I’ve never really had a pet, unless you count goldfish, but I'm assuming people who do have pets yell at them every once in a while.
“Listen, Rover,” they say. “I slave and I slave to put food under the table for you and a roof over your head, and how do you repay me? You eat things right off the counter, you smell like a zoo, and you beg me to take you on car trips and then spend the entire time barking into my ear. And I don’t even know WHAT that thing is that you dragged into the house!”
And these people are right. But then they get to talking with their friends, and they realize that, as it turns out, all dogs are like that. That’s how dogs are. You can train them to be different, but that’s their default setting.
Ladies: this is just the way husbands are.
I think that if we all understood this, it would go a long way towards achieving shalom bayit (peace in the home). A few months back, I asked people to write in with any questions they had about why men do the things that they do, which I would then try to answer to the best of my ability, meaning I would make jokes until everyone forgot the questions. My hope was that by explaining that it wasn’t just their husbands that did those things, these women would realize that that’s just how husbands are.
1. Why do men put empty bottles with less than a teaspoon of liquid back into the fridge?
Is that just men? When I was growing up, ALL of the kids in my family did this. The rule was that whoever finished the iced tea had to make more, so when we got to the bottom of the bottle, we made sure there was a tiny bit left, and then we just stopped drinking. We would all just go thirsty, until my mother came along and said, “Why is no one making more tea?” And then she’d do it. At some point she even tried making more than one bottle at a time, but that didn’t really help. By the time she opened the fridge again, there’d be three bottles that, put together, would not fill a shot glass. So no, I don’t think it’s just men.
But I do have a theory, which is that guys really are willing to make more tea, just not this very minute. But we’re afraid that if we leave the bottle out of the fridge, by the time we come back, its space will be taken up by something else, such as that one leftover meatball that our wives want to save, like someone is going to open up the fridge one day and go, “Yum! One meatball! Now I can’t eat dairy for six hours!”
2. Why are men perfectly happy owning just one pair of shoes? And why do they think that the same pair goes with every single outfit?
Okay, first of all, the main reason we don’t care about our shoes is that we can’t see our feet. But besides for that, men buy clothes for functionality. I personally own four pairs of shoes: There’s my Shabbos shoes, my weekday shoes, my sneakers (of which I’ve had the same pair for over ten years now), and a pair of slippers that I bought back when I lived in a dorm and I decided that it wasn’t in my best interests to let my feet touch the floor. I also have a pair of rubber galoshes that go over my shoes, although technically they don’t, because I keep them so far under my bed that I can only ever get to them when I move the bed to clean for Pesach, and by then, galoshes season is over. And then I say, “Hey, that’s right! I have galoshes!”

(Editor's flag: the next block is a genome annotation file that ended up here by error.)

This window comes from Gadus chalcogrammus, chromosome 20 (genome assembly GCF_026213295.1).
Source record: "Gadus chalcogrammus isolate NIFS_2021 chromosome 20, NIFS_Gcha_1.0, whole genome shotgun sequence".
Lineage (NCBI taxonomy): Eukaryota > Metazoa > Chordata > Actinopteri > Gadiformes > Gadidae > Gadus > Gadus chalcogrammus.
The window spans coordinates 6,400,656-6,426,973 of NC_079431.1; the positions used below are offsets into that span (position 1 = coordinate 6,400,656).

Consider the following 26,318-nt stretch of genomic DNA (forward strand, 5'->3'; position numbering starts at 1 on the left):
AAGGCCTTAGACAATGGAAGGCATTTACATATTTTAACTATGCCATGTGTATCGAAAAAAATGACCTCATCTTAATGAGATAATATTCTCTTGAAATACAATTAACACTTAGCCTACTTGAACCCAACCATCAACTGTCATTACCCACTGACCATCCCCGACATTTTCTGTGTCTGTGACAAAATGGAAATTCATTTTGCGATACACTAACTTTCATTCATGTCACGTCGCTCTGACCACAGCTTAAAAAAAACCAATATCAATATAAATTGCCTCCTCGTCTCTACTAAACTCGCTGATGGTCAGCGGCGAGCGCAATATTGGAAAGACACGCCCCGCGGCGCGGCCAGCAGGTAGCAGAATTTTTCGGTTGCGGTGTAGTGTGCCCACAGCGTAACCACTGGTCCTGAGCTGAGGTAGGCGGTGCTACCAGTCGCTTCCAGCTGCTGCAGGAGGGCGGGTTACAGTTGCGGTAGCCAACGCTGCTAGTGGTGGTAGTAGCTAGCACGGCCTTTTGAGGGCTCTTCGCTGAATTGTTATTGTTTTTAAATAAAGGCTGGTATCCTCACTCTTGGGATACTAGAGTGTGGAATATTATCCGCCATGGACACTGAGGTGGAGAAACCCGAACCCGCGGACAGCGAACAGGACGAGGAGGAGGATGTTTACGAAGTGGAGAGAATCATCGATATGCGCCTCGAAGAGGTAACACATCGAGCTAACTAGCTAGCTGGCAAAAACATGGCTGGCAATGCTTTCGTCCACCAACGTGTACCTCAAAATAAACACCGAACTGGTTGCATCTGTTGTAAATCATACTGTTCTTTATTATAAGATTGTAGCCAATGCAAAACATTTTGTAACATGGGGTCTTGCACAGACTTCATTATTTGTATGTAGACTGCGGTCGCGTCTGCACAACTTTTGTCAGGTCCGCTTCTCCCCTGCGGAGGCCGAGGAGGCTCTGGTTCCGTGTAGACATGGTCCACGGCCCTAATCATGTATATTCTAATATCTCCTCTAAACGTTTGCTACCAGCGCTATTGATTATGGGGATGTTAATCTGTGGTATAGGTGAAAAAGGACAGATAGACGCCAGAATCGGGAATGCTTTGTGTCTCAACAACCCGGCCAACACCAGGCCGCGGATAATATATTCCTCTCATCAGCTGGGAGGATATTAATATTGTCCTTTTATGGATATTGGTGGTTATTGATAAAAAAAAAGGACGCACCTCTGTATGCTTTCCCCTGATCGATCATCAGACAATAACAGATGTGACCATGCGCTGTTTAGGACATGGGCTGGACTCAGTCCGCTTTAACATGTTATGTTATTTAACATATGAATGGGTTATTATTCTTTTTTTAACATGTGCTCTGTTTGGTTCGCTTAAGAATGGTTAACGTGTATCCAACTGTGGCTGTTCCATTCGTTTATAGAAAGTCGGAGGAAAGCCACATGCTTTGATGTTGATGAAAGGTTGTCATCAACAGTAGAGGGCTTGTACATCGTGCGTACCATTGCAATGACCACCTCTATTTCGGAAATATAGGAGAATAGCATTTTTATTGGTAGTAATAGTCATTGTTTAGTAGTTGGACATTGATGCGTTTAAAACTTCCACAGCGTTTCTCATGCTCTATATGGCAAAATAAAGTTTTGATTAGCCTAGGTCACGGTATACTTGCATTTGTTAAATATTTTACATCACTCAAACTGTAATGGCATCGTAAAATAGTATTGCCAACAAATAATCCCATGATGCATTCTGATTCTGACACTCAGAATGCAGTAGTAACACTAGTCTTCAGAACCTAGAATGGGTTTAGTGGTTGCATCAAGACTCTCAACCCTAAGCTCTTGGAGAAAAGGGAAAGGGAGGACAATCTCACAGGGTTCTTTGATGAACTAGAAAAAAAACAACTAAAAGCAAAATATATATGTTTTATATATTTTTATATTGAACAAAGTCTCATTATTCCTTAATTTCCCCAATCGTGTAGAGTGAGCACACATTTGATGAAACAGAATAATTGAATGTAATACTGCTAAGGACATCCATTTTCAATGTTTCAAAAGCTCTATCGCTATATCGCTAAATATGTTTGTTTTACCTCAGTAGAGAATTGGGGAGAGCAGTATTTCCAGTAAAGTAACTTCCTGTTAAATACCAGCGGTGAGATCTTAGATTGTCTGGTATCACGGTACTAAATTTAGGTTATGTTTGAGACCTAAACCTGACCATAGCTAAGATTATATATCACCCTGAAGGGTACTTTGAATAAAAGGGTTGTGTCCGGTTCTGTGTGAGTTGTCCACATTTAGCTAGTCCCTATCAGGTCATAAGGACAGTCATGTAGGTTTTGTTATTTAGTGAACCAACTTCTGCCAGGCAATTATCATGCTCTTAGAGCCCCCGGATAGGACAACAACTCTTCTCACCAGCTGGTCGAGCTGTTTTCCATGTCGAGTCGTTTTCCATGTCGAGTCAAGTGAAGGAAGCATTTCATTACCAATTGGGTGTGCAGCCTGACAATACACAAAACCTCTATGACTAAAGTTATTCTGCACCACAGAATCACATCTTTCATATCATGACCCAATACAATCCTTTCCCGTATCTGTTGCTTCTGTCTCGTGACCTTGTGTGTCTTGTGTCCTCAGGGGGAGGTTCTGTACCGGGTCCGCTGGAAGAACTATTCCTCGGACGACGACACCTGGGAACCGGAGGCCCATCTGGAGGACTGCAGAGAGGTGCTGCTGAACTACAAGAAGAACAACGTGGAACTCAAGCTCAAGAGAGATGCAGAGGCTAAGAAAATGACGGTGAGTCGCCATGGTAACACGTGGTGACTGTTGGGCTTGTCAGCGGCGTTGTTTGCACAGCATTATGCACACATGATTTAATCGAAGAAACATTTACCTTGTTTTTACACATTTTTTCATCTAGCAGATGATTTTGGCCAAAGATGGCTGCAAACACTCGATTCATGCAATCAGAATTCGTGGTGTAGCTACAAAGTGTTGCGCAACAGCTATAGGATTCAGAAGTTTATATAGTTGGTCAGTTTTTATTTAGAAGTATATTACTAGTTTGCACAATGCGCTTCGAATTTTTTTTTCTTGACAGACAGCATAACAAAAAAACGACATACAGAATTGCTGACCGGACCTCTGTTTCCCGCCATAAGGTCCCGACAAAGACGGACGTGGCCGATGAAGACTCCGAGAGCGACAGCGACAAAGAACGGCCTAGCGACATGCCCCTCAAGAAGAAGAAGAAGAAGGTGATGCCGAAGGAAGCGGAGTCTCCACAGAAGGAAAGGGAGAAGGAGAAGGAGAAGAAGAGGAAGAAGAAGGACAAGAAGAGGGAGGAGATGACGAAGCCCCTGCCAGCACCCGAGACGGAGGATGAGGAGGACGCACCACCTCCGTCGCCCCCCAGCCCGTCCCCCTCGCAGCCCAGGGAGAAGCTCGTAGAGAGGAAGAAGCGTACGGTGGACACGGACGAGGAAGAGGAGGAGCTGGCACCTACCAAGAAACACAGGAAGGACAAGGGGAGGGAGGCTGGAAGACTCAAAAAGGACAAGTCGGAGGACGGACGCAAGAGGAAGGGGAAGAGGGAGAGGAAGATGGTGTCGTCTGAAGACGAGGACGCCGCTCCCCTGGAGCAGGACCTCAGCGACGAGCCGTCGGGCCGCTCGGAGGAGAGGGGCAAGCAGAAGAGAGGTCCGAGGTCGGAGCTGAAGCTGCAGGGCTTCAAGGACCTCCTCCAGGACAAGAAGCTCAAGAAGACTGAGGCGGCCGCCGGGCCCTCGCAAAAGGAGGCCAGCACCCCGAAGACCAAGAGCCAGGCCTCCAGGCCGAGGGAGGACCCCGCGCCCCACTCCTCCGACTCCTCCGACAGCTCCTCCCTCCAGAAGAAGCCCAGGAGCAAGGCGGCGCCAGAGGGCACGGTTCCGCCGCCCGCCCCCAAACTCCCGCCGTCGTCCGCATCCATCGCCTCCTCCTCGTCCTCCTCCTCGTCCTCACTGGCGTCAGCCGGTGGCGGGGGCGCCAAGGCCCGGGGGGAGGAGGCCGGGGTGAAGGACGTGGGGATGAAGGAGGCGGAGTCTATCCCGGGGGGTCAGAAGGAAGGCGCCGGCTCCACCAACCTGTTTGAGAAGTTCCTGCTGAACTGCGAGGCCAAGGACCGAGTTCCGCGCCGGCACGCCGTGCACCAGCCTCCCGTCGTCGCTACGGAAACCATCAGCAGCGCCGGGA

But my point is that men don’t buy shoes to go with their clothing; they buy shoes to go with the different things that they do, and it turns out they don’t do that many different things. Why should I own a pair of black dress shoes and a pair of navy blue dress shoes if half the time I’m going to end up walking out of the house wearing one of each
3. Why, when I ask my husband what we need from the grocery store, is he not able to think of anything, but as soon as I get home, he comes up with five items that I should have bought?
This isn’t personal. When women go shopping, their husbands honestly don’t think they need anything. Women write out shopping lists of things they need and then they go out and buy those things. A man, left to his own devices, will not go shopping until there is nothing in his fridge except an upside-down bottle of ketchup and something way in the back that he’s not sure what it is, but his wife put it there a long time ago, and she must have had a good reason. Then the man will go to the store and buy everything that looks good, especially if it’s a fast day.
4. Why don’t men ever ask directions?
Who needs directions? Do you think Christopher Columbus asked anyone for directions? Everyone else was like, “The East Indies are that way! That’s why they’re called the EAST Indies!” And he said, “No, we’re going to go west! I know a shortcut!” He could have sailed off the edge of the world; he didn’t care. He wasn’t going to take directions from anyone. Even when he got to America, he said, “Look! Indians!” and the Indians said, “No, we’re Native Americans!” but he said, “No you’re not! You’re Indians!” Sure, he didn’t find what he was looking for, but if he had, he wouldn’t have made it into the history books.
Most men are hoping that the same thing will happen to them. So if you ever find yourself in a car driven by a guy, and you’re thinking that you must be miles away from civilization, that’s just what the guy wants. You’re all worried, but he’s busy looking around for natives.
Got any more questions about men? Post them below. The questions, I mean. Not the men.